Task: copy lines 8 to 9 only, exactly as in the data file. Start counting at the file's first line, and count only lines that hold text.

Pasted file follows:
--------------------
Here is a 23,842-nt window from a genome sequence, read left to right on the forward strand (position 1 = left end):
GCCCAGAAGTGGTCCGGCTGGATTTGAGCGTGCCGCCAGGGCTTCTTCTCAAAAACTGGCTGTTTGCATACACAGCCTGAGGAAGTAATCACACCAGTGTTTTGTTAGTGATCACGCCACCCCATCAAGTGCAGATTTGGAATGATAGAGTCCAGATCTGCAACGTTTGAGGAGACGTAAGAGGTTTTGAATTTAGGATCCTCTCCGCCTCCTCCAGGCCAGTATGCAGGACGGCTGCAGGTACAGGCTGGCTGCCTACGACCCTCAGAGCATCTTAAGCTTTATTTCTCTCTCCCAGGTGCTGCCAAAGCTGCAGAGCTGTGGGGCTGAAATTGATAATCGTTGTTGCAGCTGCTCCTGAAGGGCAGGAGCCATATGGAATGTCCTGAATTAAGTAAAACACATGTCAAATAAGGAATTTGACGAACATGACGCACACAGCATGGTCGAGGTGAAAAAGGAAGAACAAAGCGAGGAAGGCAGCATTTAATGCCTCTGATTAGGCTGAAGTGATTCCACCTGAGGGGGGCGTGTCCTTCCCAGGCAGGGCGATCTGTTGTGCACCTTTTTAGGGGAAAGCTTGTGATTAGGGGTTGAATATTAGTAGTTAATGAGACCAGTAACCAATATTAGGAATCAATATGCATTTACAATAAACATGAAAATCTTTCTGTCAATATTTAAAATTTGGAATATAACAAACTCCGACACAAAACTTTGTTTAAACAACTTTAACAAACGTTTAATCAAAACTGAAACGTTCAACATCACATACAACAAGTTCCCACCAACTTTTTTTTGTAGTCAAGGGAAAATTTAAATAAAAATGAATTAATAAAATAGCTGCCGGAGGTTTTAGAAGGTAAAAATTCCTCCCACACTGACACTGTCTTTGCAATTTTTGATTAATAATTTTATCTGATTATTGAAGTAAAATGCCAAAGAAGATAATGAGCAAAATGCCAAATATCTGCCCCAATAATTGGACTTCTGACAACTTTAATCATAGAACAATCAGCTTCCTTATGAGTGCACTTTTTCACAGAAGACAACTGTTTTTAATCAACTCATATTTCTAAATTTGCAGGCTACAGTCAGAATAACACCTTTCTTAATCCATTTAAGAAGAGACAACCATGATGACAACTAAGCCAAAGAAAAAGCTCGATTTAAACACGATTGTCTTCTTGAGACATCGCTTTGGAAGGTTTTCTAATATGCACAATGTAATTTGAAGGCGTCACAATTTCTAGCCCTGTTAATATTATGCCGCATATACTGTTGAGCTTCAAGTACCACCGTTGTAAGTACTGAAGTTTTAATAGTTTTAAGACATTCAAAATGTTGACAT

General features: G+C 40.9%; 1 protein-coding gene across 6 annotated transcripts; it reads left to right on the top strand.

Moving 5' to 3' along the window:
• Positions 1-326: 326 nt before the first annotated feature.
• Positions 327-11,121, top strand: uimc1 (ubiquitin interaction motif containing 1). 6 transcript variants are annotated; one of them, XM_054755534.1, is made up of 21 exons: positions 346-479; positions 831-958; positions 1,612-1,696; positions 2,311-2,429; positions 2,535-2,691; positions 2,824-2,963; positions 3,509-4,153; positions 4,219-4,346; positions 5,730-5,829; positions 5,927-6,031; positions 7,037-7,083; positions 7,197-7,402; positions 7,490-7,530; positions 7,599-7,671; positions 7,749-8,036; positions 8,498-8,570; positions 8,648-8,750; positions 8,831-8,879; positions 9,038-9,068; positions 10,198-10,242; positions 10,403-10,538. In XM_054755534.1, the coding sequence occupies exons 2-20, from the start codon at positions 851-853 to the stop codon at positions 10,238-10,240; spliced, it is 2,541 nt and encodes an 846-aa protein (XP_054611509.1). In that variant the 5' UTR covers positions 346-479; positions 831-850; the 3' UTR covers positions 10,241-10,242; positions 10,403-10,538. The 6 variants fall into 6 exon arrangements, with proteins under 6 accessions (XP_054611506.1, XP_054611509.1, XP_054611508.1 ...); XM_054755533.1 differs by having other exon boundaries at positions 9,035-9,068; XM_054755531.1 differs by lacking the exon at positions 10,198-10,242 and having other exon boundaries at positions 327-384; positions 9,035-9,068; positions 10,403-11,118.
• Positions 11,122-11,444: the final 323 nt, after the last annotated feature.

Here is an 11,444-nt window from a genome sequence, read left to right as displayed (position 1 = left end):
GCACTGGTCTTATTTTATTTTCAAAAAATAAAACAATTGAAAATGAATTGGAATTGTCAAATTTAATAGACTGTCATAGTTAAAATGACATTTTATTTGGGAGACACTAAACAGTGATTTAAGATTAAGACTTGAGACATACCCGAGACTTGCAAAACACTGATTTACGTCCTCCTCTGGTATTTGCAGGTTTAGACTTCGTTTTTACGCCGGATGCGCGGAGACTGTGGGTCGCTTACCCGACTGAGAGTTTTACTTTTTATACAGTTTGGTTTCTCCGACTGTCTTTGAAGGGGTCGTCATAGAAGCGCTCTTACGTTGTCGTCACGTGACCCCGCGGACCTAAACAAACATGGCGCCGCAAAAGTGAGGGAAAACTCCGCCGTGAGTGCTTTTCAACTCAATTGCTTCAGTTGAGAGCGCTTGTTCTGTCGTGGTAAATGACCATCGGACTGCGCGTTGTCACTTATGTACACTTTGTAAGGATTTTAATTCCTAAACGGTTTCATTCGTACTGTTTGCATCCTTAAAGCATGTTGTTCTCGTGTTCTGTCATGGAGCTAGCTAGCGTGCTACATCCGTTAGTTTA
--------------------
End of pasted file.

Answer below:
Here is an 11,444-nt window from a genome sequence, read left to right as displayed (position 1 = left end):
GCACTGGTCTTATTTTATTTTCAAAAAATAAAACAATTGAAAATGAATTGGAATTGTCAAATTTAATAGACTGTCATAGTTAAAATGACATTTTATTTGGGAGACACTAAACAGTGATTTAAGATTAAGACTTGAGACATACCCGAGACTTGCAAAACACTGATTTACGTCCTCCTCTGGTATTTGCAGGTTTAGACTTCGTTTTTACGCCGGATGCGCGGAGACTGTGGGTCGCTTACCCGACTGAGAGTTTTACTTTTTATACAGTTTGGTTTCTCCGACTGTCTTTGAAGGGGTCGTCATAGAAGCGCTCTTACGTTGTCGTCACGTGACCCCGCGGACCTAAACAAACATGGCGCCGCAAAAGTGAGGGAAAACTCCGCCGTGAGTGCTTTTCAACTCAATTGCTTCAGTTGAGAGCGCTTGTTCTGTCGTGGTAAATGACCATCGGACTGCGCGTTGTCACTTATGTACACTTTGTAAGGATTTTAATTCCTAAACGGTTTCATTCGTACTGTTTGCATCCTTAAAGCATGTTGTTCTCGTGTTCTGTCATGGAGCTAGCTAGCGTGCTACATCCGTTAGTTTA